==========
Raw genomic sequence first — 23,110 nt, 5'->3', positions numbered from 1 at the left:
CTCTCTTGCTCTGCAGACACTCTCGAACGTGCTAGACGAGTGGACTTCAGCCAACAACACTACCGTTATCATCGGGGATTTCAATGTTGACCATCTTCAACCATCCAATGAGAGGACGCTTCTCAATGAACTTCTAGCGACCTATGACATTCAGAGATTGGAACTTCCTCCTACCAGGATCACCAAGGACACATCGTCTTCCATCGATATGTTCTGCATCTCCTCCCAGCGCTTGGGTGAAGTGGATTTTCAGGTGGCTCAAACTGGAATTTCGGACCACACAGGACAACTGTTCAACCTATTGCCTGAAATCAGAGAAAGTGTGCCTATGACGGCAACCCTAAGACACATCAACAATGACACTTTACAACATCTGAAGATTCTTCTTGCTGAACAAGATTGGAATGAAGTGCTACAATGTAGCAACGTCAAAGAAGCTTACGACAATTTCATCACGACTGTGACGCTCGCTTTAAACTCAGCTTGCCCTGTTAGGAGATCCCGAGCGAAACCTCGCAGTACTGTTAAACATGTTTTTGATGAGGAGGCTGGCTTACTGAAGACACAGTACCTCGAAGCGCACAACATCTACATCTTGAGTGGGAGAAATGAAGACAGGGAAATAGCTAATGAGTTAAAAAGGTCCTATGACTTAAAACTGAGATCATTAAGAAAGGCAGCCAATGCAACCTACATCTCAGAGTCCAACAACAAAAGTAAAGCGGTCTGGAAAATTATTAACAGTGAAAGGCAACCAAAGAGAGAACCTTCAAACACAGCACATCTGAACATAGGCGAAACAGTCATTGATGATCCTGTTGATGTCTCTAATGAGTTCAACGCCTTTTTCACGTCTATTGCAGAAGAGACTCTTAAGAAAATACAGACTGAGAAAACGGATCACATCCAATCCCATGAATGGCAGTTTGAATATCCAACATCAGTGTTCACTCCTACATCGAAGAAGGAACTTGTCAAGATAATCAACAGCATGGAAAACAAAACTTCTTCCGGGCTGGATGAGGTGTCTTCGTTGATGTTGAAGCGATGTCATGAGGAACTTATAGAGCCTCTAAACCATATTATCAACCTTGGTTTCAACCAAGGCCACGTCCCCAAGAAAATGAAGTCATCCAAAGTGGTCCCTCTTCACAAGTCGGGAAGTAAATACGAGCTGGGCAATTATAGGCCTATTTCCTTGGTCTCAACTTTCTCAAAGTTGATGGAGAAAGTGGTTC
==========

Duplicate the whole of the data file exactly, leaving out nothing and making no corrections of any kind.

Raw genomic sequence first — 23,110 nt, 5'->3', positions numbered from 1 at the left:
CTCTCTTGCTCTGCAGACACTCTCGAACGTGCTAGACGAGTGGACTTCAGCCAACAACACTACCGTTATCATCGGGGATTTCAATGTTGACCATCTTCAACCATCCAATGAGAGGACGCTTCTCAATGAACTTCTAGCGACCTATGACATTCAGAGATTGGAACTTCCTCCTACCAGGATCACCAAGGACACATCGTCTTCCATCGATATGTTCTGCATCTCCTCCCAGCGCTTGGGTGAAGTGGATTTTCAGGTGGCTCAAACTGGAATTTCGGACCACACAGGACAACTGTTCAACCTATTGCCTGAAATCAGAGAAAGTGTGCCTATGACGGCAACCCTAAGACACATCAACAATGACACTTTACAACATCTGAAGATTCTTCTTGCTGAACAAGATTGGAATGAAGTGCTACAATGTAGCAACGTCAAAGAAGCTTACGACAATTTCATCACGACTGTGACGCTCGCTTTAAACTCAGCTTGCCCTGTTAGGAGATCCCGAGCGAAACCTCGCAGTACTGTTAAACATGTTTTTGATGAGGAGGCTGGCTTACTGAAGACACAGTACCTCGAAGCGCACAACATCTACATCTTGAGTGGGAGAAATGAAGACAGGGAAATAGCTAATGAGTTAAAAAGGTCCTATGACTTAAAACTGAGATCATTAAGAAAGGCAGCCAATGCAACCTACATCTCAGAGTCCAACAACAAAAGTAAAGCGGTCTGGAAAATTATTAACAGTGAAAGGCAACCAAAGAGAGAACCTTCAAACACAGCACATCTGAACATAGGCGAAACAGTCATTGATGATCCTGTTGATGTCTCTAATGAGTTCAACGCCTTTTTCACGTCTATTGCAGAAGAGACTCTTAAGAAAATACAGACTGAGAAAACGGATCACATCCAATCCCATGAATGGCAGTTTGAATATCCAACATCAGTGTTCACTCCTACATCGAAGAAGGAACTTGTCAAGATAATCAACAGCATGGAAAACAAAACTTCTTCCGGGCTGGATGAGGTGTCTTCGTTGATGTTGAAGCGATGTCATGAGGAACTTATAGAGCCTCTAAACCATATTATCAACCTTGGTTTCAACCAAGGCCACGTCCCCAAGAAAATGAAGTCATCCAAAGTGGTCCCTCTTCACAAGTCGGGAAGTAAATACGAGCTGGGCAATTATAGGCCTATTTCCTTGGTCTCAACTTTCTCAAAGTTGATGGAGAAAGTGGTTC